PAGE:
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Unified NoSQL Query Language Launched

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  • by ggy (773554) <eric,aili&gmail,com> on Saturday July 30, 2011 @09:11AM (#36932208)
    Hrm, if you read TFA you'll notice the part

    This version of UnQL has no relation to an identically named unstructured data query language proposed by a University of Pennsylvania researcher over a decade ago, Phillips said.

    which funnily enough is linked in the summery.
    Maybe you should fix this to point to the actual link in TFA [] ?

  • by Anonymous Coward on Saturday July 30, 2011 @10:15AM (#36932530)

    Try to read CJ Date work on relational theory and relational databases. Every single thing you say is wrong, I'm sorry to say that. Relational databases are not about "fixed column data models". It's not an ACID Excel. It's not about tables. It's about sets and how sets relates to it's members and to other sets. This includes hierarchical models, which are easily expressed in a RDBMS.

    Those who doesn't understand relational databases are bound to reinvent it, poorly.

  • by luis_a_espinal (1810296) on Saturday July 30, 2011 @10:22AM (#36932574) Homepage
    What a fail. Notice the second link in the quote below:

    splitenz writes:

    "Hoping to unify the growing but disparate market of NoSQL databases, the creators behind CouchDB and SQLite have introduced a new query language for the format [], called UnQL (Unstructured Data Query Language [] — .PS). It has Microsoft's backing."

    Then, FTA (right at the bottom of it):

    This version of UnQL has no relation to an identically named unstructured data query language proposed by a University of Pennsylvania researcher over a decade ago [], Phillips said.

    I know it's slashdot, but c'mon. Just looking at the linked postscript file shows you a major WTF discrepancy. First the paper is from 2000, and then that paper's query language is based on algebras that do not resemble Codd's relational algebra at all. And that runs counter to this, also FTFA:

    Like SQL, UnQL was built on the foundation of relational algebra, Phillips said.

    The news are great. The coverage blows. It would pay to read the stuff that is being submitted as a story... just sayin...

  • by Joey Vegetables (686525) on Saturday July 30, 2011 @10:47AM (#36932688) Journal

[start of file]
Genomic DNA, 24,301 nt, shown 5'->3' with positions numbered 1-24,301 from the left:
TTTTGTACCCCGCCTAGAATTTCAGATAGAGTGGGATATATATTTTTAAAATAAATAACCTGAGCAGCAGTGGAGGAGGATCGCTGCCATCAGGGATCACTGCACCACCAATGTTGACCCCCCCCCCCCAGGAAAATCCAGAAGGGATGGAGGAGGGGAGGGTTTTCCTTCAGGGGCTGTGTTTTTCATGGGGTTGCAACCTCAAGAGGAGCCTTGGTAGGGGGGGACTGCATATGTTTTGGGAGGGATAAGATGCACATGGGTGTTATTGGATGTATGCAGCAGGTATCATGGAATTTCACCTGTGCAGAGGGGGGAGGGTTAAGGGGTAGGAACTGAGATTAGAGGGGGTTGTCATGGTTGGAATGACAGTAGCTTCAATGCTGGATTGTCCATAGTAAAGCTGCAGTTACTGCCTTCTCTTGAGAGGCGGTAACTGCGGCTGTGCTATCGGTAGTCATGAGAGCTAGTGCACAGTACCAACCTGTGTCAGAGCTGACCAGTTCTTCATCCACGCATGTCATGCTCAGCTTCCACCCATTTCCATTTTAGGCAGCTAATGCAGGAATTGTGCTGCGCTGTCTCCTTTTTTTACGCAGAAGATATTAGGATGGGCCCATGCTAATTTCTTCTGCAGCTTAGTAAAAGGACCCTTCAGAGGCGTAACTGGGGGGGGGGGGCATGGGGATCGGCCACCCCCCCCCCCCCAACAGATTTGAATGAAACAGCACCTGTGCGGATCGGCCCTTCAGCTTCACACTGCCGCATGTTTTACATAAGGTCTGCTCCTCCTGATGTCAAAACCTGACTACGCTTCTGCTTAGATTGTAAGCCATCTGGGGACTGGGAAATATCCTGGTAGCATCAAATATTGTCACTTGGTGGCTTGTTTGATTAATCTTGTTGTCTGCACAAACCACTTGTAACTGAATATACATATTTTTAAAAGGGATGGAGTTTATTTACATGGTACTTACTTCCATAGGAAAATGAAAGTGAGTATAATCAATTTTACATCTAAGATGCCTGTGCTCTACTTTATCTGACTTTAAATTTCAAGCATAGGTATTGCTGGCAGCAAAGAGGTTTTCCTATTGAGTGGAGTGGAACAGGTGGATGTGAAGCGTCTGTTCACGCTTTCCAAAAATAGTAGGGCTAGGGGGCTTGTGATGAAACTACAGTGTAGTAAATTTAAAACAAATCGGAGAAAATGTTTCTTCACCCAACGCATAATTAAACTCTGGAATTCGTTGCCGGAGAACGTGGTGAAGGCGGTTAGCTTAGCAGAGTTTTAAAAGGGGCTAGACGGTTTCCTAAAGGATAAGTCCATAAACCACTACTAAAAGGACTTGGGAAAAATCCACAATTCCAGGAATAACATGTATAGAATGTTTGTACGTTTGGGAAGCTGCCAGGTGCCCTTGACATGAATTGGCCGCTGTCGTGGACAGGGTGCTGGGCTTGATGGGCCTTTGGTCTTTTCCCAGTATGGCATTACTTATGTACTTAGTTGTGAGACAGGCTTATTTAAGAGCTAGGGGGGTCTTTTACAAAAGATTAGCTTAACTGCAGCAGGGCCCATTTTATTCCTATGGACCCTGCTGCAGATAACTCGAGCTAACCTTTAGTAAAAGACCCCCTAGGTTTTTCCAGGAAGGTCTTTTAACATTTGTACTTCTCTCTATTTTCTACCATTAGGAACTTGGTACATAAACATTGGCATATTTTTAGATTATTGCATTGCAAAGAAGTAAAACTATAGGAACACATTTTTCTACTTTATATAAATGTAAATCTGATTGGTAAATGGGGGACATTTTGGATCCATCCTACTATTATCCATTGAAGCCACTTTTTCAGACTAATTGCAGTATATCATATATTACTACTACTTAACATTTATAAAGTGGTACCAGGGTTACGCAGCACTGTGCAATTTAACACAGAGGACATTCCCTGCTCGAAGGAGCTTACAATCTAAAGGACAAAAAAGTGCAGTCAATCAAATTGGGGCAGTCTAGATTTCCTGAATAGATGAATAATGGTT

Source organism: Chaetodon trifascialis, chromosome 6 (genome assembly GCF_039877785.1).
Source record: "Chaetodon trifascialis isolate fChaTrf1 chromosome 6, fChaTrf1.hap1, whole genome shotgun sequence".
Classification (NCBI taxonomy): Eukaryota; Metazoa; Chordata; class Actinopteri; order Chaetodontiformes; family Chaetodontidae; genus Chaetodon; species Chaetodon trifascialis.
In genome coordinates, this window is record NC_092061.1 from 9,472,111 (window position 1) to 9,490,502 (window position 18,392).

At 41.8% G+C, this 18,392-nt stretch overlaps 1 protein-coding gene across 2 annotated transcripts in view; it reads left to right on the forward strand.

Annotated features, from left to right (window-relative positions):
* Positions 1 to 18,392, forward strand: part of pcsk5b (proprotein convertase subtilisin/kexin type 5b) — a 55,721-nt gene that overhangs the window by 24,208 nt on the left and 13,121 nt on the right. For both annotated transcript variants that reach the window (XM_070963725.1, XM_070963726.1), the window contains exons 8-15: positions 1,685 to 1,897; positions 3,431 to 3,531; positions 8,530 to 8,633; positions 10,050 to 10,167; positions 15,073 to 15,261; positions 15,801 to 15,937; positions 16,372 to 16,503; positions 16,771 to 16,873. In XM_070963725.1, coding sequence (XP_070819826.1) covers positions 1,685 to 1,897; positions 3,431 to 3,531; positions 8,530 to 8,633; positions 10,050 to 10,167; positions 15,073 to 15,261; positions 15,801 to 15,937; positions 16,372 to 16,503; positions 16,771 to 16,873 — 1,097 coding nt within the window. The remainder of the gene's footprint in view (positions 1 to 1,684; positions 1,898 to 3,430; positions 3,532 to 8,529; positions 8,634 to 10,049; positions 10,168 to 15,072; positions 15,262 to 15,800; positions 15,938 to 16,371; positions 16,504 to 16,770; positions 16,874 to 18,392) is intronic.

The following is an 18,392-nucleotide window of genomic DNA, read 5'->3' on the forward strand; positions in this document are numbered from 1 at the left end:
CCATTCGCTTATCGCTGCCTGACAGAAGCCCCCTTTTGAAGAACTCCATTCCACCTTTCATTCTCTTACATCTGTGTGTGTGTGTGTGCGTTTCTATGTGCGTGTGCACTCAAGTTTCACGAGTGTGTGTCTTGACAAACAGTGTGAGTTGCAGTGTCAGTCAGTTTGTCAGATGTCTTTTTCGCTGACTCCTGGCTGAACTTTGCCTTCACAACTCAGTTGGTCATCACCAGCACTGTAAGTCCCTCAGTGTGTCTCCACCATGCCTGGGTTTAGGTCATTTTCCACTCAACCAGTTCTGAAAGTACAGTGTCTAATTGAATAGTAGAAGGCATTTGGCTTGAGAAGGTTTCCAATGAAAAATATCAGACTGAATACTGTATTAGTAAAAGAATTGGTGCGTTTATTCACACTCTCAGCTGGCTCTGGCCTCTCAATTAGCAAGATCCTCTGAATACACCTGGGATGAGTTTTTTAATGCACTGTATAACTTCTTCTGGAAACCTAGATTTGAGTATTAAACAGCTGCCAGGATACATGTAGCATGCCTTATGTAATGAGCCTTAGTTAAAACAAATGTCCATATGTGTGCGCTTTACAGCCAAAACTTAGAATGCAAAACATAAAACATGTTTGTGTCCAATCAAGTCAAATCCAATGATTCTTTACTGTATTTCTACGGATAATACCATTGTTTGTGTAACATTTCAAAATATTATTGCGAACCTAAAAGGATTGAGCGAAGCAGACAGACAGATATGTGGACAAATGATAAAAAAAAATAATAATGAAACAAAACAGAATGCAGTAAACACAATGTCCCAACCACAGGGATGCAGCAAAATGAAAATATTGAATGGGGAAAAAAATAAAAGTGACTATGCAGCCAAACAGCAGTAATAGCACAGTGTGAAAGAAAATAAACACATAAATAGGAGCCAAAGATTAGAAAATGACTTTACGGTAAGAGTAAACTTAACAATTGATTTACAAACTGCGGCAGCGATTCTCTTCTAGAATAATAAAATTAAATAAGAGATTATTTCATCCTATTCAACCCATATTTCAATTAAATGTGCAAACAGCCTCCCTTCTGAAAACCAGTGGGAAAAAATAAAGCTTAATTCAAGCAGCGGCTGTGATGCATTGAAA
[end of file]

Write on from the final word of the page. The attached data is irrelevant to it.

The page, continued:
Developer and former DBA here. Yes, the relational model is more than capable of expressing hierarchical data. However, the SQL language, at least the subset common to most popular RDBMSs, doesn't grok hiearchical data very well. And that leads to a point Codd, Date and others make pretty much every day of their lives: Relational =! SQL. The relational model has elegance and power that can't be expressed in SQL, at least not easily. But many of those confronted with the shortcomings of SQL falsely assume these to be shortcomings of the relational model as well, which in most cases they are not.
  • by Anonymous Coward on Saturday July 30, 2011 @11:03AM (#36932778)

    This is the issue, fast forwarding to 2010 we are dealing with scaling and environment issues that your precious relational database cannot solve.

    Relational databases can scale just fine. It's merely fools like yourself, who are fucking clueless, who have trouble getting them to scale. The problem isn't relational database technology; it's the morons incorrectly designing and implementing the systems who are at fault.

    Tell me mr genius how you are going to handle 300k select queries on you mysql database holding 10 million rows, running on a virtual instance with shitty IO. Now add the fact that you have a very limited budget etc.

    Well, I would clearly use a real relational database, rather than MySQL. See, using MySQL was your first big mistake. PostgreSQL and Firebird make fine alternatives, and they fit very nicely with your "limited budget" constraint, considering that they're free. Commercial relational database systems work quite well, too, if you're willing to pay a little bit of money.

    10 million rows in a single database is absolutely nothing. 10 million rows in a single table is nothing. If you're having trouble scaling with such a small amount of data, then you're doing something seriously, seriously wrong. Whatever it is that you've fucked up, that's yet another mistake on your part. For real professionals, scalability issues usually don't arise until you're dealing with databases containing numerous tables each containing trillions of rows of data.

    Of those 300,000 SELECT queries you mention, most are likely unneeded. It sounds like you're just doing a shitty job of caching data. This is yet another mistake you have made.

    Only a fool would run a database in a virtual machine that does not provide a proper IO subsystem. If I take the wheels off my car, it's not the car's fault when it doesn't move. Likewise, if you choose the stupidest and most feeble data storage approach possible, it's not the database's fault when IO becomes the bottleneck.

    The database you describe can be very easily run, without scalability issues, on most low-end dedicated hosting plans costing a few hundred dollars per year. If your budget so so tight that you can't afford $300 a year, then whatever it is that you're doing is a joke, and the data that you're storing is useless.

    (I apologize if your comment was just a joke, and I missed it. Whoosh on me! Sometimes it's just hard to tell when people are joking, and when people are seriously advocating NoSQL techniques. Both involve a similar style of ignorance. In the professional DBA case it is feigned, but in the NoSQL advocate case it is real, pure, honest-to-goodness ignorance.)

egrep -n '^[a-z].*\(' $ | sort -t':' +2.0